Friday, December 16, 2011

Perfect class project for teaching science

Imagine a class project where the students have to find a few failed experiments (or experiments with confusing results) and develop hypothesis on possible explanations. Of course, some of them might be human error, but that is the part of the challenge of the assignment -- to develop reasons why that is the likely explanation.

I don't think this assignment is possible at present. Why? Below are my reasons, although I am sure there are many more.

1) There are a few journals of negative results, but I think they probably capture only a very small fraction of the number of failed experiments [in biological sciences as a whole].

2) EVEN IF all the failed results were published, how would a student navigate through them. Usually, understanding the nature of a failure is far far more difficult that understanding a successful experiment, because the pieces of a successful experiment make a coherent story. For a failed experiment, an expert in the field is often required to hypothesize potential explanations.

3) Failures MAY very often relate to each other. I, personally, think that most failed experiments can be attributed to a combination of human error and actual biological issues. If this is true, then looking at any single failed experiment is meaningless (sort of obvious). Finding "patterns" amongst thousands of failed experiments is practically impossible via the traditional journal-reading process.

Possible solutions (ambitious):

I believe that the human eye is extremely efficient in finding patterns, and therefore, it is necessary to leverage the visual + intuition capabilities of human researchers in order to make sense out of failed results.

A class project means that this task needs to be accomplished by non-experts. I think a framework that combines education + research + visual representation of results can by-pass this problem. In other words, provide ways to educate a student about a method when presenting the results from that method. If such a framework can be created, the boundary between education and research may become vague, which might be quite remarkable.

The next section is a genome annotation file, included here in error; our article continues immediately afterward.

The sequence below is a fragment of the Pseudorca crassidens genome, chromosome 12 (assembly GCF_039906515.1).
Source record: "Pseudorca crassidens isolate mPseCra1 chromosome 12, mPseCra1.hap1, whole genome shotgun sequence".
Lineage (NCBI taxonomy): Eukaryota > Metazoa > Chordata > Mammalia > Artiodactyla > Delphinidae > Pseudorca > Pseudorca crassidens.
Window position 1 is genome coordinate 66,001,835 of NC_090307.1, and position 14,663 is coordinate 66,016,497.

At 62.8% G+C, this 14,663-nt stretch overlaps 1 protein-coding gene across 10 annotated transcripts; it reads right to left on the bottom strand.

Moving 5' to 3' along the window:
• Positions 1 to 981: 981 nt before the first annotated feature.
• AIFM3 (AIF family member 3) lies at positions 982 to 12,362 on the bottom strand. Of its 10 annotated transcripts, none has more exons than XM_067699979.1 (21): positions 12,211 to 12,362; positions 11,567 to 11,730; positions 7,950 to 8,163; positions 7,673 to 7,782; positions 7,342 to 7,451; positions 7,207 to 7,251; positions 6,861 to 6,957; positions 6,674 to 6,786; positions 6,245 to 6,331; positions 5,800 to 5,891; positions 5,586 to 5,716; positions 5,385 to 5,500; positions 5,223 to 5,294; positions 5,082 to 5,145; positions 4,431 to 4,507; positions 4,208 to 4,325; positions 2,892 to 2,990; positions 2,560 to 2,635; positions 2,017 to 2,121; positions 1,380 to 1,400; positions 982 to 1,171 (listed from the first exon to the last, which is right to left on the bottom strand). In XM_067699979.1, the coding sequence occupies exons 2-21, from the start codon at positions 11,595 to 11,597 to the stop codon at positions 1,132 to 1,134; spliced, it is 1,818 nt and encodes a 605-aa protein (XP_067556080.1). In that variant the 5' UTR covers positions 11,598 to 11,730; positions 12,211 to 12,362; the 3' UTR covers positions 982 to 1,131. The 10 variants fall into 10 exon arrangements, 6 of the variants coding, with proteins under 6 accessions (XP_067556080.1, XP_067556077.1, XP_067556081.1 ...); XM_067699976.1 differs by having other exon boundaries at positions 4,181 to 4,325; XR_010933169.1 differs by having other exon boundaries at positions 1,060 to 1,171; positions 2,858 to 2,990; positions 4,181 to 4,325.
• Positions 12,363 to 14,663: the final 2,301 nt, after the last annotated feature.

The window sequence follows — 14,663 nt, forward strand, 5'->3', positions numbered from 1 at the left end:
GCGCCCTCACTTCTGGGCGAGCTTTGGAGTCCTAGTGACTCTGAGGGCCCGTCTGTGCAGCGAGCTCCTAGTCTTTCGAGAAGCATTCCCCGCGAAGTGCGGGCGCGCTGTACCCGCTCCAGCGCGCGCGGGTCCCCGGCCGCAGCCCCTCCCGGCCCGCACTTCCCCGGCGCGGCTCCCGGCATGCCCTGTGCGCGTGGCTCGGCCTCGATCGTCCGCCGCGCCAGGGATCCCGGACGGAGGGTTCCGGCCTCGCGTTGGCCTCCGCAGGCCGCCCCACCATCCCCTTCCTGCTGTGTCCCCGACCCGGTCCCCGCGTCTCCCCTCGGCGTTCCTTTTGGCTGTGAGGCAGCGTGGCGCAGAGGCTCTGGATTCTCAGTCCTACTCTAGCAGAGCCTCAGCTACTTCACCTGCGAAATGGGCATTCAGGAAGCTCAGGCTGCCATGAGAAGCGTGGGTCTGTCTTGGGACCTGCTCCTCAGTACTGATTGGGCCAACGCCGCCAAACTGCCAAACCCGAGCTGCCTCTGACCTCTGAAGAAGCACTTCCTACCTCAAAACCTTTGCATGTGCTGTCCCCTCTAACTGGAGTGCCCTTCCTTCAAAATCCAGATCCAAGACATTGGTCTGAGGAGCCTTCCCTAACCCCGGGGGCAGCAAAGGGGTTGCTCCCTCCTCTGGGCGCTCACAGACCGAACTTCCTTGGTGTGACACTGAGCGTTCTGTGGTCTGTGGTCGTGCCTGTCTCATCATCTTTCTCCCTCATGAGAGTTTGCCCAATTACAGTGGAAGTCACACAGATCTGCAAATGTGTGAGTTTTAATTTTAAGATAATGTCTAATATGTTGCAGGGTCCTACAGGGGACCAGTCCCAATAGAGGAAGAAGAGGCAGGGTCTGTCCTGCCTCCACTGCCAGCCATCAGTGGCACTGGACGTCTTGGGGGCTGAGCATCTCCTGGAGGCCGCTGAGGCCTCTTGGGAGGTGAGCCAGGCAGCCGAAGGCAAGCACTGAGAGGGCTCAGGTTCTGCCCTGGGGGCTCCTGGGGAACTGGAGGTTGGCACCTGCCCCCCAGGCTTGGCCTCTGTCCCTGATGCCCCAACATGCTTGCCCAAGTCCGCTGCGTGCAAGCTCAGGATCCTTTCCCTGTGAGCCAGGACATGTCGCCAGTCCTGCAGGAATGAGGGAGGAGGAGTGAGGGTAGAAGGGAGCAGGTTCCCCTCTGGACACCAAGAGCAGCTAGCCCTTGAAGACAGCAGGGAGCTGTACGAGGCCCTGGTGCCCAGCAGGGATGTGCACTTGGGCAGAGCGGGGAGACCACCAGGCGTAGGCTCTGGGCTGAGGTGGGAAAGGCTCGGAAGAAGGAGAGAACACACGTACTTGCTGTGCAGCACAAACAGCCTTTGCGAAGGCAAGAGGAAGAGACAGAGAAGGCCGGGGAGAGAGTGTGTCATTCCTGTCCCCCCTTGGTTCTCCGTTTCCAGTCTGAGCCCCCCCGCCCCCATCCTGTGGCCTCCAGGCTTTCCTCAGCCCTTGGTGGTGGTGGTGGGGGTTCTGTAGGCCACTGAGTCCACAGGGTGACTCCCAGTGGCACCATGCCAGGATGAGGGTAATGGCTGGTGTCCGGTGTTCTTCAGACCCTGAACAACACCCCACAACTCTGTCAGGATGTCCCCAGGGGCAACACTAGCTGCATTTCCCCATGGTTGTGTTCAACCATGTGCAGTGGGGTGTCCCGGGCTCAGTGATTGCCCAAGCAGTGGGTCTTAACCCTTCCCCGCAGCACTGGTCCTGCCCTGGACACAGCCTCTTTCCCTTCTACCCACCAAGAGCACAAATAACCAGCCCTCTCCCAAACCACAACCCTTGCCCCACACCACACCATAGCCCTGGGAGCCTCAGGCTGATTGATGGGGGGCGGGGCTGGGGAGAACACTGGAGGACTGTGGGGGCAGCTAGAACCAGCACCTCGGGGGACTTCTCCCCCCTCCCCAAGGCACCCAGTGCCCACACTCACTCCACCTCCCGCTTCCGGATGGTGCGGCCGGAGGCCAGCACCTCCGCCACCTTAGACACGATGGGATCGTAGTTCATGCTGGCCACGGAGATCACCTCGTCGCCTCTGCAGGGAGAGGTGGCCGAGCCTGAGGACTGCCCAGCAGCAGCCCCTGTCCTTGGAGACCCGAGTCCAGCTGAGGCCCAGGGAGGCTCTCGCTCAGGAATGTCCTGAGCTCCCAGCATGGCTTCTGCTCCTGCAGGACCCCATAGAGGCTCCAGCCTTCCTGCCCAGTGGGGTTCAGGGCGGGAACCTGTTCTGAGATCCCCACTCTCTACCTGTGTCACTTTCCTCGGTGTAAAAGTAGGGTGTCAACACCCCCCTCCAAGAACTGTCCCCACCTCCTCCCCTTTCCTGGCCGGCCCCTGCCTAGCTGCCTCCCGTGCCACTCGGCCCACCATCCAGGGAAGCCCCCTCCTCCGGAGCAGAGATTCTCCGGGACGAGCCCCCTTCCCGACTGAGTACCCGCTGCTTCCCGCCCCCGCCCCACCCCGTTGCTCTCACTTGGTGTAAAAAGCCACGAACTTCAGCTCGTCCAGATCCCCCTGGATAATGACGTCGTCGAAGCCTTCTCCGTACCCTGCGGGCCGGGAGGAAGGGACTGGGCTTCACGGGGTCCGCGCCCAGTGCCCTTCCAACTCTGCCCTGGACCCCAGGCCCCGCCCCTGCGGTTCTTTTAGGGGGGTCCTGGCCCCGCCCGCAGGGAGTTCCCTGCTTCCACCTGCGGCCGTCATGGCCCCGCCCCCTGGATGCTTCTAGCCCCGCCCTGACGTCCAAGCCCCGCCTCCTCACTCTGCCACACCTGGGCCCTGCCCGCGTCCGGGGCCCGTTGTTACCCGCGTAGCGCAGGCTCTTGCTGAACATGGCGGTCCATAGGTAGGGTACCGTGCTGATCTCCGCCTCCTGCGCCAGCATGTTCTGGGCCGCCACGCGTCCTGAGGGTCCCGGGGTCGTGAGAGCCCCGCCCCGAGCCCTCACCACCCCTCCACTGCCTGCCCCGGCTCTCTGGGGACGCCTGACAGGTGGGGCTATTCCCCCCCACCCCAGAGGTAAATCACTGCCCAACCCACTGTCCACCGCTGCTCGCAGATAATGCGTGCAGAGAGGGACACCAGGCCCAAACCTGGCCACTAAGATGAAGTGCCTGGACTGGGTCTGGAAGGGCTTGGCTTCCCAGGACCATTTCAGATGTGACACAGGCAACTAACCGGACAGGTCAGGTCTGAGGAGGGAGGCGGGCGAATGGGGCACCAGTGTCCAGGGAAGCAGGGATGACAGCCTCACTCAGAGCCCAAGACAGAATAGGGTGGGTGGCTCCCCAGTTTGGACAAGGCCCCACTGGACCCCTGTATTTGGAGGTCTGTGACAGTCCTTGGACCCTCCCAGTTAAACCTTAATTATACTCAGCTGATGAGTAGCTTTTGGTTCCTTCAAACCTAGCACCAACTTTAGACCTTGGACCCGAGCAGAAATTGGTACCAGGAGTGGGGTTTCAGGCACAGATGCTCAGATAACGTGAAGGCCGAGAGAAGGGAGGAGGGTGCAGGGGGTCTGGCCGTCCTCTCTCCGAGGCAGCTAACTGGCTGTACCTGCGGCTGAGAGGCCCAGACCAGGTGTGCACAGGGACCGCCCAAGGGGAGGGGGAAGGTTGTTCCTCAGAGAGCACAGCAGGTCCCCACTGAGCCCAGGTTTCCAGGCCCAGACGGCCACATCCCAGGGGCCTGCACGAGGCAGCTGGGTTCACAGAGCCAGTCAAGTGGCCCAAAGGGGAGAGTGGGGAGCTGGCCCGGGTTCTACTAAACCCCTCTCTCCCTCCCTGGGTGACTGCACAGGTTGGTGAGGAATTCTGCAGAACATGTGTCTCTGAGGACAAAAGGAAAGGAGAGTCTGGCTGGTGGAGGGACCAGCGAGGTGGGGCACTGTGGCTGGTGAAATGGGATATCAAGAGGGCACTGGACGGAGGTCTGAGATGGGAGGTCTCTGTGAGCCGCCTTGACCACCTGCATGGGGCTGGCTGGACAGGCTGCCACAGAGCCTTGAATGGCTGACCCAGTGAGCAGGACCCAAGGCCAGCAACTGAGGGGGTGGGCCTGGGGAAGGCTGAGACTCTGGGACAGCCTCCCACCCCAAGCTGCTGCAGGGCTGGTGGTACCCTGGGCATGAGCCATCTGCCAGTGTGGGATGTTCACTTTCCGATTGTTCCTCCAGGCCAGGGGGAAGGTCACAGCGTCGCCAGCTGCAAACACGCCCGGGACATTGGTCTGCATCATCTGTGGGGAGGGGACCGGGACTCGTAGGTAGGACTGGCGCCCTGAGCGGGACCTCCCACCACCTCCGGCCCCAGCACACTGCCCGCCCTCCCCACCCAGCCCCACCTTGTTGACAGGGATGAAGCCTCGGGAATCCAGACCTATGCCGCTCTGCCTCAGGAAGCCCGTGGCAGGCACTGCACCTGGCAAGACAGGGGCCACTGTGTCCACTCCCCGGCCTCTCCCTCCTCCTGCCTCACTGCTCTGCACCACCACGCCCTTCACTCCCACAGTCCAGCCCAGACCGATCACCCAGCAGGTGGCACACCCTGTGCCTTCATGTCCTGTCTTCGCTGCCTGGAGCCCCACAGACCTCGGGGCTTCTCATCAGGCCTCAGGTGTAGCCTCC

The traditional test-based system for selecting students is bound to miss several great minds who have the potential to solve many unresolved mysteries in science. If an infrastructure can be constructed where anyone can educate themselves and connect research results efficiently, there is a possibility that various geniuses around the world will be able to utilize their potential and service the community. The opportunity to circumvent the traditional test and money-based avenue to higher-education should provide an incentive for students around the world to try to do science on the side.

Thursday, December 8, 2011

Leave "pheromone trails" on research articles

What if there was a way to leave a "trail" (like ants) whenever researchers jump from one research article to another and find the connection very interesting. As more researchers walk the same path, the "pheromone" along that trail becomes stronger. This would provide a nice way of linking interesting research articles together, highlighting interesting patterns in the network of related research papers.

Wednesday, December 7, 2011

A dynamical systems analogy of society

Lets consider individuals in a human society as monomers. These monomers can interact in different ways to form larger complexes, with each complex having different functional capabilities. The reason why monomers might come together may be different. For example, in a modern company of workers, the monomers come together because of money - the salary provides the attractive force that brings the monomers together to form a larger cluster. Families are formed due to a different form of attractive force. Friends circle and so on have a different (maybe similar) force. Non-profit organizations or other occupations that are not motivated by salary (i.e. intrinsic reward based systems) attract monomers for an entirely different reason. I think this type of attractive force forms a larger variety of complexes, many of which interact more closely with the world outside human society (based on a few observations).

Now, lets consider society as a system with multiple stable states. Each stable state is defined by the types of complexes that exist in that state. For example, in one stable state, all the complexes are formed by salary-driven forces. In another stable state, the salary-driven forces are weak and therefore, intrinsic-reward forces are responsible for forming complexes. In another stable state, perhaps other forces are responsible for the complex formation. The question is: what causes these systems, i.e. societies, to shift from one state to another?

Tuesday, September 13, 2011

Yet another perspective on evolution

Consider this possibly true scenario: